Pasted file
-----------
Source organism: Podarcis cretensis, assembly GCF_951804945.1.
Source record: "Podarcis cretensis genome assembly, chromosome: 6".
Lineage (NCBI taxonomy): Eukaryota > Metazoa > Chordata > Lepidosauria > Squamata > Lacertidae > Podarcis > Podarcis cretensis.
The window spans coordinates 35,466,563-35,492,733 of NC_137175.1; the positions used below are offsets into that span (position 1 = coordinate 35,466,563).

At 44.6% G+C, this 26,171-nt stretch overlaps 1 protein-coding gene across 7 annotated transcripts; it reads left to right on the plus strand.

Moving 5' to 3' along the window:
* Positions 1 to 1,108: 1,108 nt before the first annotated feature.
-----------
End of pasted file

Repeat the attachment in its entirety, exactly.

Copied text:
Source organism: Podarcis cretensis, assembly GCF_951804945.1.
Source record: "Podarcis cretensis genome assembly, chromosome: 6".
Lineage (NCBI taxonomy): Eukaryota > Metazoa > Chordata > Lepidosauria > Squamata > Lacertidae > Podarcis > Podarcis cretensis.
The window spans coordinates 35,466,563-35,492,733 of NC_137175.1; the positions used below are offsets into that span (position 1 = coordinate 35,466,563).

At 44.6% G+C, this 26,171-nt stretch overlaps 1 protein-coding gene across 7 annotated transcripts; it reads left to right on the plus strand.

Moving 5' to 3' along the window:
* Positions 1 to 1,108: 1,108 nt before the first annotated feature.